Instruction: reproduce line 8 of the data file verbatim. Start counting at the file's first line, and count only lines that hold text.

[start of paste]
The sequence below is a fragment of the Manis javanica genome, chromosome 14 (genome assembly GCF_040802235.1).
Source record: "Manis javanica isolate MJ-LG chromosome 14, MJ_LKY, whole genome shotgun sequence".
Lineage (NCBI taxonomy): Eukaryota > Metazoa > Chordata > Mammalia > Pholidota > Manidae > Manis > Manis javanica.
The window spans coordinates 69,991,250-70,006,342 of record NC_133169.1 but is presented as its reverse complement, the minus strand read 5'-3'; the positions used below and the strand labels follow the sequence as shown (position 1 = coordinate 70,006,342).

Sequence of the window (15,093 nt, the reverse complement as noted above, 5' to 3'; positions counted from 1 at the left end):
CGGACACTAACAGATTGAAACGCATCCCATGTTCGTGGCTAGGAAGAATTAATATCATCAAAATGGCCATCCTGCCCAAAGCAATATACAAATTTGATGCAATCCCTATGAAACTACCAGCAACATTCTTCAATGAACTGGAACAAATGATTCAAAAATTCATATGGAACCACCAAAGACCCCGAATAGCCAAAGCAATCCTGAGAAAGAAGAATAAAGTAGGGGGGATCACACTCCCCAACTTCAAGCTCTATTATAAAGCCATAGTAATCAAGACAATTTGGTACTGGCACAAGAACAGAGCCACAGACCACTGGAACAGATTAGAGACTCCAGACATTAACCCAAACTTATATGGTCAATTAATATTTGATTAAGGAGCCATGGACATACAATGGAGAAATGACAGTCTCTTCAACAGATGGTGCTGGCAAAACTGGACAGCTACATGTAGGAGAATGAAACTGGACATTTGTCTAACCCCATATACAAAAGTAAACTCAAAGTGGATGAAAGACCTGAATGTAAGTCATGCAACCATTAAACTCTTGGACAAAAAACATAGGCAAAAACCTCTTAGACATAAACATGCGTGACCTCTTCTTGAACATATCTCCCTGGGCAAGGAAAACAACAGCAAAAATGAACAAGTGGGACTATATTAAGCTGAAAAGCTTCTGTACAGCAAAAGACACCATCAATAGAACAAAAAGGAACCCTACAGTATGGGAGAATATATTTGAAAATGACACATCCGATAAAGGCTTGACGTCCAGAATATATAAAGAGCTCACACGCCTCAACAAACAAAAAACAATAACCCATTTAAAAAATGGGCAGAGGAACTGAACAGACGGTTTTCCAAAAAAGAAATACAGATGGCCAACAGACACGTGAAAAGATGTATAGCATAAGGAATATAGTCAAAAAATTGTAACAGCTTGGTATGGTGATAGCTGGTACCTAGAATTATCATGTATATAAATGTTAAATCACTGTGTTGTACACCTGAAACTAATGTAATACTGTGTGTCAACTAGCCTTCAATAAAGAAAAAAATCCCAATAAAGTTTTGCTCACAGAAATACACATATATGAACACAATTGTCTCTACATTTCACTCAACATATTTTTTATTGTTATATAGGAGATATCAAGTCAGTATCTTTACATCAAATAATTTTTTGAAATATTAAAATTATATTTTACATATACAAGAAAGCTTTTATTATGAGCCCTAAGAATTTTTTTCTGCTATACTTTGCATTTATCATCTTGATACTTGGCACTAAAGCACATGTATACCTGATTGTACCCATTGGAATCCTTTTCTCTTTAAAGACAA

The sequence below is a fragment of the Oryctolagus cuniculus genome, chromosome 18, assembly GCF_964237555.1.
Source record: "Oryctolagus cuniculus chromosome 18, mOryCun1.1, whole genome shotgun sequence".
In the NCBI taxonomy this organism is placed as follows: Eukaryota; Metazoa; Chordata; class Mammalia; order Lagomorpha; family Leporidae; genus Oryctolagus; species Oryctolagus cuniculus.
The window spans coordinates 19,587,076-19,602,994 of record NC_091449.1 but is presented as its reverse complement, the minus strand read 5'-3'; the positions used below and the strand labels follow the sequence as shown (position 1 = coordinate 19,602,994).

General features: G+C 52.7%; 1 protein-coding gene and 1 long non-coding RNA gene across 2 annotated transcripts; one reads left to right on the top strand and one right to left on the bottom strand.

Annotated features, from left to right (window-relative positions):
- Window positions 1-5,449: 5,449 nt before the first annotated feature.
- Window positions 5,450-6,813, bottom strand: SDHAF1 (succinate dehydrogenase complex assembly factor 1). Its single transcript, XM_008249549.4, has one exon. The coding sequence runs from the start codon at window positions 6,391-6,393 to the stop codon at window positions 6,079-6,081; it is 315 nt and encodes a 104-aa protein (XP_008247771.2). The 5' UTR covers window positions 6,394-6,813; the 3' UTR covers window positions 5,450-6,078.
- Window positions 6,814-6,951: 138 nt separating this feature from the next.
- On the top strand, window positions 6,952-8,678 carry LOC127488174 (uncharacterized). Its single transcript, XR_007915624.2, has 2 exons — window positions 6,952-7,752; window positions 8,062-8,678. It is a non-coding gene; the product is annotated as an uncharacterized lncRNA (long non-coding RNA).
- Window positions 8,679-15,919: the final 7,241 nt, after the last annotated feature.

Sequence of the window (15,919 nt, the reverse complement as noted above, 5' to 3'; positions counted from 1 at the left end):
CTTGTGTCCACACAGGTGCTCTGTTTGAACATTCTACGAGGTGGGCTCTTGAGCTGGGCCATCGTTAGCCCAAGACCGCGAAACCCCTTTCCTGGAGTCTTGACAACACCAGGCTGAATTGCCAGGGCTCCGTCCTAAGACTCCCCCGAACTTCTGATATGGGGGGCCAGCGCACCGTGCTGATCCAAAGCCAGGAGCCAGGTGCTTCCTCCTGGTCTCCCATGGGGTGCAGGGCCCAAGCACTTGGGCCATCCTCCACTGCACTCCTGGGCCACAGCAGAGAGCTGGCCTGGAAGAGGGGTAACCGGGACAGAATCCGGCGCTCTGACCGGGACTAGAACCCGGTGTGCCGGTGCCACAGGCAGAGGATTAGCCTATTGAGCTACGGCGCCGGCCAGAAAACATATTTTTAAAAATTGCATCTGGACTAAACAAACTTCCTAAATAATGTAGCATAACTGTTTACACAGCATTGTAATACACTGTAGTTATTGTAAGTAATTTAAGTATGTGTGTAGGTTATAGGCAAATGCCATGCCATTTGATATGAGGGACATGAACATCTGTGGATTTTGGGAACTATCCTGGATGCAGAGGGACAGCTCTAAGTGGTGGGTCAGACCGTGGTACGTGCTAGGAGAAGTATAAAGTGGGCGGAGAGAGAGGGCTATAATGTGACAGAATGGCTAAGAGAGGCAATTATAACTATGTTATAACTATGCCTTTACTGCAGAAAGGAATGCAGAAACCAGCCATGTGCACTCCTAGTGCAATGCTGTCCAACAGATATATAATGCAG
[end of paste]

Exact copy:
Source record: "Oryctolagus cuniculus chromosome 18, mOryCun1.1, whole genome shotgun sequence".